Article

The burden of Europe's immigration crisis on mother‐child healthcare services and opportunities for culturally sensitive family‐centred care

Article

The burden of Europe's immigration crisis on mother‐child healthcare services and opportunities for culturally sensitive family‐centred care

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Abstract

Europe is facing an immigration crisis, as more than five million immigrant children each year are coming from other countries to the Mediterranean area. These children represented just under a third of the first‐time asylum seekers in 2015 and they were searching for asylum for a number of reasons. These included safety from exploitation and abuse, better living conditions, economic opportunities and family reunification. Sometimes there was more than one reason.

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... Many surveys have highlighted how few parents receive anticipatory guidance [15,[25][26][27][28][29][30][31]. Parents with high education level have easier access to primary care, receive more advice, and ask the doctor for more information [25,28], while families with less social support and who are more deprived (for example, newly arrived immigrants in Italy) often receive less advice and almost certainly have less access to understandable anticipatory guidance for developmental milestones [32]. Written advice is a useful tool for families [27] but may have some disadvantages related to parents' literacy and health literacy [33,34]. ...
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Background Children of immigrants in Denmark have excess risk for some of the most well-established risk factors for cerebral palsy (CP). Objectives To study differences in risk of CP between children of immigrants and children of Danish-born mothers, and explore whether socioeconomic status drives any potential association. Methods A register-based cohort study including 1,274,616 children born in Denmark between 1981 and 2007. Of these, 2807 had a validated CP diagnosis in the Danish CP Register. We estimated the risk of CP as odds ratios (OR) using logistic regression and assessed mediation through socioeconomic status using natural effect models. Results In children of Danish-born mothers, 2.2/1000 had CP overall and the prevalence was similar for children of immigrants. However, children of immigrants had lower risk of unilateral spastic CP than children of Danish native-born mothers; OR = 0.59 (95% CI:0.38–0.91) for Western and OR = 0.79 (95% CI:0.61–1.03) for Non-Western immigrants. By contrast, the risk of bilateral spastic CP was higher in children of Non-Western immigrants (OR = 1.27 (95% CI:1.05–1.53)), especially from Turkey and Pakistan compared with children of Danish native-born mothers. The mediation analysis revealed an indirect effect (through maternal educational level and household income) with an OR of 1.06 (95% CI:0.99–1.14) for children of Non-Western immigrants. Conclusions While children of immigrants had lower risk of unilateral spastic CP than children of Danish-born mothers, the risk of bilateral spastic CP was increased in children of Non-Western immigrants. Socioeconomic status did not appear to be a significant contributor to the increased risk of bilateral spastic CP.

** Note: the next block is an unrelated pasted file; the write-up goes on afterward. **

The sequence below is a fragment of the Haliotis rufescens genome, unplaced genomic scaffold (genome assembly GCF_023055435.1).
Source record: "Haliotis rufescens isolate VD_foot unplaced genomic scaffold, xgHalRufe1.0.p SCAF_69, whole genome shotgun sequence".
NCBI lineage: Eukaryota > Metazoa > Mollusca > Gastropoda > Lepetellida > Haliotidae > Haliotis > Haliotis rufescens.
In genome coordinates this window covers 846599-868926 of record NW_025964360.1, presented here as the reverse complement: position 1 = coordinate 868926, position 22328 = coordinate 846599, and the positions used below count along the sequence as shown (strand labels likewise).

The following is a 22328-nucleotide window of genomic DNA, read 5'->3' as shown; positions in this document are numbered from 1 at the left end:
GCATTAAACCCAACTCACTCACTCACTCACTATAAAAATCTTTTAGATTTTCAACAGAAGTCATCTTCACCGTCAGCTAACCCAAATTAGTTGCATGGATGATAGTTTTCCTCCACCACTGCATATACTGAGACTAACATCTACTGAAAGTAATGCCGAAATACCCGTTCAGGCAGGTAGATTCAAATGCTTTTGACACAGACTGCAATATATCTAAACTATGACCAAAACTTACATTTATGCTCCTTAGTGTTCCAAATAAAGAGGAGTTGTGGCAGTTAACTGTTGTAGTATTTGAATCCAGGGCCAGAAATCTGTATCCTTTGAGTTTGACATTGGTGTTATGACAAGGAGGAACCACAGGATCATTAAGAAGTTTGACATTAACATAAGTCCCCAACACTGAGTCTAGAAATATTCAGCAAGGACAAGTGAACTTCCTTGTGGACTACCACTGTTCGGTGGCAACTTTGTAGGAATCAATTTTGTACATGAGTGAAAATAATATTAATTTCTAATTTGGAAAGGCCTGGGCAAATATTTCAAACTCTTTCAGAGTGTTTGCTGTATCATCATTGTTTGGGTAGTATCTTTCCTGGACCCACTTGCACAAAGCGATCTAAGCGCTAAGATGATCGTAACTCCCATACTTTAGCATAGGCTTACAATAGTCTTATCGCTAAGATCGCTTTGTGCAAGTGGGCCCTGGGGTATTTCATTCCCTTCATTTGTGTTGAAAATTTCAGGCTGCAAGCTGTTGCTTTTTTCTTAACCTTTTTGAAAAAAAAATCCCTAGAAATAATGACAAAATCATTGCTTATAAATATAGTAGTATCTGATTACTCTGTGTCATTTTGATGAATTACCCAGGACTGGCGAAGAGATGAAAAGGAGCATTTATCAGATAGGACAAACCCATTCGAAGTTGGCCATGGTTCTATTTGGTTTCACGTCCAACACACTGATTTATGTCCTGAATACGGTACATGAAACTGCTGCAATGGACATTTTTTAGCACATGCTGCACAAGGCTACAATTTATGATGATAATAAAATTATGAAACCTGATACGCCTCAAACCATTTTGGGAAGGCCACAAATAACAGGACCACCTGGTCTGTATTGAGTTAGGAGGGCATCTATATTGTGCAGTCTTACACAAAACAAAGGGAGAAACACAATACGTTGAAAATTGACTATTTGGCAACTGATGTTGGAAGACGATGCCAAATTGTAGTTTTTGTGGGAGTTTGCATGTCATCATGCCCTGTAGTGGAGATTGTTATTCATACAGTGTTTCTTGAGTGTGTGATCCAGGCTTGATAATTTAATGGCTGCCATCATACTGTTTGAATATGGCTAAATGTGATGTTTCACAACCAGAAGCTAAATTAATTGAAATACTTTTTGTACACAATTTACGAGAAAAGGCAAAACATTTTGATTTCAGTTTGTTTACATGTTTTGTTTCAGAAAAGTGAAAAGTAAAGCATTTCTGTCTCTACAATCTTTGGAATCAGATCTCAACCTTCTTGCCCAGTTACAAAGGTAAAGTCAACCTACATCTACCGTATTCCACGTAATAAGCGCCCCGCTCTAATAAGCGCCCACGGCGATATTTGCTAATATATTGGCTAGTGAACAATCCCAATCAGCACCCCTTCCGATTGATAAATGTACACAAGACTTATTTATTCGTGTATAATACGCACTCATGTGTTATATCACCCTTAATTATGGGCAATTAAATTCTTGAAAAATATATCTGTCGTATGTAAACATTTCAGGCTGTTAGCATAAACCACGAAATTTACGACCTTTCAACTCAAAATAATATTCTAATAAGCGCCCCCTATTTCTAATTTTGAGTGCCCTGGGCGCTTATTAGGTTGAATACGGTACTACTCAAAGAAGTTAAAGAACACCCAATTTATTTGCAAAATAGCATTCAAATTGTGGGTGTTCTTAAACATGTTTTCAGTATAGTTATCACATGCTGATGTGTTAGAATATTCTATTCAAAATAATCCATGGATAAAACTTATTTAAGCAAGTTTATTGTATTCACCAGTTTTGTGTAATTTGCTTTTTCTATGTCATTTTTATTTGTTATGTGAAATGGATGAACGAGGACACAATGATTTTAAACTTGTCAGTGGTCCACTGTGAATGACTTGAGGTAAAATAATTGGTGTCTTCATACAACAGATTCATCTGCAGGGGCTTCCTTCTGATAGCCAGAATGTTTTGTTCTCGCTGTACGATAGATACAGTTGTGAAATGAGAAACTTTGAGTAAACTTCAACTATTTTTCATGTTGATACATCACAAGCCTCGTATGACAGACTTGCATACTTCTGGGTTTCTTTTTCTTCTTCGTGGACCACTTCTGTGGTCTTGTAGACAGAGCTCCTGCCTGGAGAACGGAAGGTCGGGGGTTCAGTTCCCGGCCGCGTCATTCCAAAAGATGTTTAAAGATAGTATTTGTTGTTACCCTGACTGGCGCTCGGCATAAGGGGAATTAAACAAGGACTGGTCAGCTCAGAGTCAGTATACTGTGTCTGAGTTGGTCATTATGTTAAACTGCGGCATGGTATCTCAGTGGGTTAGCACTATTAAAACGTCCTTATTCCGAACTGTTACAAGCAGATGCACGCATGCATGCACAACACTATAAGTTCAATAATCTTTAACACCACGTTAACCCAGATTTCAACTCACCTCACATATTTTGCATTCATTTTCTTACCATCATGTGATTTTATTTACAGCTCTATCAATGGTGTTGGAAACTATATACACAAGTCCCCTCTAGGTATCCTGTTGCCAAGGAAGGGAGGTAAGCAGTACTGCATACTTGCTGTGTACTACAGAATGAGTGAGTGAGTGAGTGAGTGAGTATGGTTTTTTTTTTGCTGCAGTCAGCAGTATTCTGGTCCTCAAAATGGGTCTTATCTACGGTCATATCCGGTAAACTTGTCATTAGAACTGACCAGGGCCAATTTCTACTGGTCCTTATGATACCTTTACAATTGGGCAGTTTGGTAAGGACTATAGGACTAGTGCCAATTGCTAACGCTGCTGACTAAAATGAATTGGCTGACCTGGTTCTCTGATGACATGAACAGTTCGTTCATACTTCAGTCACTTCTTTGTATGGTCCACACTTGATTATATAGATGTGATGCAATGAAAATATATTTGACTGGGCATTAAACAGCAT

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Introduction The proportion of births by immigrants has been increasing rapidly in Denmark during the last decades. Children of immigrants have higher risk of being born preterm and with low birth weight, which are strong determinants for cerebral palsy (CP), compared with children born to Danish women. Objective To investigate differences in risk of CP between children of Danish-born mothers and children of immigrants and to explore to what degree socioeconomic status mediates the potential association between maternal immigrant status and CP. Method We conducted a register-based study including 1,274,653 children born in Denmark between 1981 and 2007 of whom 2807 had CP (2.2 per 1000). Mothers’ country of origin derived from nationwide registers was used to determine the mothers’ immigrant status. Children with CP were identified by linkage with the Danish National Cerebral Palsy Registry that includes all pre- and perinatal acquired CP cases that have been validated by neuro-pediatricians at age one to six years. Odds ratios (OR) of CP according to maternal immigrant status were estimated by using multiple logistic regression. We studied whether a potential association was explained by maternal educational level or household income by performing mediation analysis applying a counterfactual approach. Results In this study, 141,540 (11.1%) were immigrants; 3.5% from Western and 7.6% Non-Western countries. Children of immigrants from Western and Non-Western countries had lower risk of unilateral spastic CP than children of Danish mothers; OR = 0.6 (95% VI: 0.4–0.9) and OR = 0.8 (95% CI: 0.6–1.0), respectively. Children of Non-Western immigrants had higher risk of bilateral spastic CP compared with children of Danish mothers; OR = 1.3 (95% CI: 1.1–1.5), and it was the Turkish (OR = 1.7 (95%CI: 1.2–2.4) and Pakistani (OR = 1.7 (95% CI: 1.0–2.9) immigrants that accounted for the increased risk. Results from mediation analysis indicated that the association between maternal immigrant status and bilateral spastic CP was not mediated by socioeconomic status. Due to insufficient statistical power, the mediation analysis was not applicable for unilateral spastic CP. Conclusion Our results show that the risk of CP in children born in Denmark between 1981 and 2007 differed according to maternal country of origin. The higher risk of bilateral spastic CP in children of Non-Western immigrants, in particular Turkish and Pakistani, does not seem to be explained by inequality in education or household income. Future research should investigate whether the increased risk is caused by consanguineous parenthood, lifestyle factors, or suboptimal prenatal and obstetric care for immigrants.